The chairman of Yoma Strategic Holdings told an audience in the Philippines this week that Burma was an attractive investment option for Filipino agribusiness, The Manila Times reported.
Rice, banana, and coconut were among the promising sectors for Filipino investors suggested by U Tin Htut Oo, who was speaking as a recipient of the DL Umali Award of the Southeast Asian Regional Center for Graduate Study and Research in Agriculture (SEARCA).
Burma's new foreign investment policy, which allows 100 percent foreign ownership, will have implementing rules by next year, he said.
"The law provides a lot of benefits and incentives because Myanmar needs investment not only for capital but for technology and market access," U Tin Htut Oo said.
"The Philippines is a rice importing country. Myanmar is a rice surplus country. For Filipino entrepreneurs, why not come to Myanmar and invest? You grow it [in Burma]. We buy it. We mill it, and we export it to the Philippines," said the SEARCA awardee, who was being recognized for his contribution to Burma's agriculture sector.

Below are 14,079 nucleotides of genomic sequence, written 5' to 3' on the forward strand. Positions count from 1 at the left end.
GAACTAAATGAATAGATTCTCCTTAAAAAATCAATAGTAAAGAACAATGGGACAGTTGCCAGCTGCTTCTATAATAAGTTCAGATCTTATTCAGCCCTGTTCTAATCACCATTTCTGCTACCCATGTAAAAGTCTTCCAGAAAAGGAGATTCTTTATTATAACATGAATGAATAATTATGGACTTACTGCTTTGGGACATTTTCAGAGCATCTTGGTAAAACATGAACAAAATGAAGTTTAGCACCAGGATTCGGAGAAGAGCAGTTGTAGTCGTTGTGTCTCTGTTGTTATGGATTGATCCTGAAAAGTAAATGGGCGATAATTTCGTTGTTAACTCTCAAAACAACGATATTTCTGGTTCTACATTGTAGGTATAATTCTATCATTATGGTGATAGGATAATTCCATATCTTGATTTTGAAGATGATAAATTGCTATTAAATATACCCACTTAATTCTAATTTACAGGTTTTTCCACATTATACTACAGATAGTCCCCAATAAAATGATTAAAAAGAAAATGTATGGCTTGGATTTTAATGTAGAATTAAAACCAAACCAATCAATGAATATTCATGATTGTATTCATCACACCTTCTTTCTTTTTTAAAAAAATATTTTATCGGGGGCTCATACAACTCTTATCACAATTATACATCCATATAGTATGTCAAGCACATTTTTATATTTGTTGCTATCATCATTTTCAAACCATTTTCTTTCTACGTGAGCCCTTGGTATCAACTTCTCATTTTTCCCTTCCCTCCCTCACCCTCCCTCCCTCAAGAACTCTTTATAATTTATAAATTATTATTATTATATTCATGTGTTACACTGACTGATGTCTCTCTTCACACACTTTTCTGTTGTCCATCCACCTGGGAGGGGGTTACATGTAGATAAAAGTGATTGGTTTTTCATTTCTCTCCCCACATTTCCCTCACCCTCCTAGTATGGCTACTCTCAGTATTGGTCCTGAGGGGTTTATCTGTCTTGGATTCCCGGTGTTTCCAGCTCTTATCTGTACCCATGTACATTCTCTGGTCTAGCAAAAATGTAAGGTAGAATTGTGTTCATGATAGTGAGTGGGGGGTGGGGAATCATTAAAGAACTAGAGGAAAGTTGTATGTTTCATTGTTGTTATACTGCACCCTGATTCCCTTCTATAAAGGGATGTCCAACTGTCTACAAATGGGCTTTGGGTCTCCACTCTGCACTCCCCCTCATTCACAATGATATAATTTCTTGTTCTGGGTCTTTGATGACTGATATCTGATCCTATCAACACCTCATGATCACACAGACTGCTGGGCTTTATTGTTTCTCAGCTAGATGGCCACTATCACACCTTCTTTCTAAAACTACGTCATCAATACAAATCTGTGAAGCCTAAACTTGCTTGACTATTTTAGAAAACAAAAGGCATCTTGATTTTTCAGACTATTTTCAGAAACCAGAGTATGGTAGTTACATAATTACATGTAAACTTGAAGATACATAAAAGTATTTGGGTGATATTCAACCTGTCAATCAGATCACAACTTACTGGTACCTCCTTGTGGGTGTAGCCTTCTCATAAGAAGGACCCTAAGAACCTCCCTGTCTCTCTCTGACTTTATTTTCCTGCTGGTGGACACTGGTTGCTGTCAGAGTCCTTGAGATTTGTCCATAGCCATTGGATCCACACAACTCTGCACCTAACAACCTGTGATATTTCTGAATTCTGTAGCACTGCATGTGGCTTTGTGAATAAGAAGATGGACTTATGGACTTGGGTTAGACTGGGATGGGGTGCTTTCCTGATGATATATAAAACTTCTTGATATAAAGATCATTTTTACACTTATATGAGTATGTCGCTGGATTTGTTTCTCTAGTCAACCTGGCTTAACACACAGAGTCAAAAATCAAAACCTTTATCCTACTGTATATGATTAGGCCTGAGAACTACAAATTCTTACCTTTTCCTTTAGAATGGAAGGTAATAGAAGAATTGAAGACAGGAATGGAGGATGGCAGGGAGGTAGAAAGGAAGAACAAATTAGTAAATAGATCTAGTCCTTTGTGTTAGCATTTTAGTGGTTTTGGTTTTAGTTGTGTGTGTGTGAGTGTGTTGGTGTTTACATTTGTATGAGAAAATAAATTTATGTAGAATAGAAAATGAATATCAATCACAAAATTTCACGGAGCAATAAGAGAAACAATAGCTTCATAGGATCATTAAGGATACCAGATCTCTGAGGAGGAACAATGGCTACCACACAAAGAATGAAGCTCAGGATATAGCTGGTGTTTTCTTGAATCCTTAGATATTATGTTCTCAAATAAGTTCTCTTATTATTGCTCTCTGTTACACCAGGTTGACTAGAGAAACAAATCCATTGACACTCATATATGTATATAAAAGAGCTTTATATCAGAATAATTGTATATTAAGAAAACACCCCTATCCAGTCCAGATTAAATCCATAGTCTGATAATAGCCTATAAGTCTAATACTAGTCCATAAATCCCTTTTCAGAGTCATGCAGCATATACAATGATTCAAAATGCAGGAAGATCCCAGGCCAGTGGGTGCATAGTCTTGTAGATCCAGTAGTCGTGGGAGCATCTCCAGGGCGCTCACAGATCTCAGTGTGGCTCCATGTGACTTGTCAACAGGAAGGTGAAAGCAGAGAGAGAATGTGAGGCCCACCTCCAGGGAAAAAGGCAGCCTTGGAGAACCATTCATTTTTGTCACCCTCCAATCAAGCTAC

The Philippines was considered a global leader in coconut and banana plantations, he said. "You are successful in coconut, [in which] you have downstream businesses. We're not utilizing coconut as much as the Philippines. It's not a commercial crop. Filipino entrepreneurs can turn our industry [into a commercial one].''
Technologies in fruits were another key area with potential for Burma-Philippines cooperation, U Tin Htut Oo added.
"Filipino entrepreneurs can bring in a lot of technology, most especially the market. You have everything on the downstream side. Myanmar has all the land and the farmers, but has no access to markets. It's a good marriage for both of us."
Filipino companies that have already invested in Burma include the SL Agritech Corp. and Universal Robina Corp.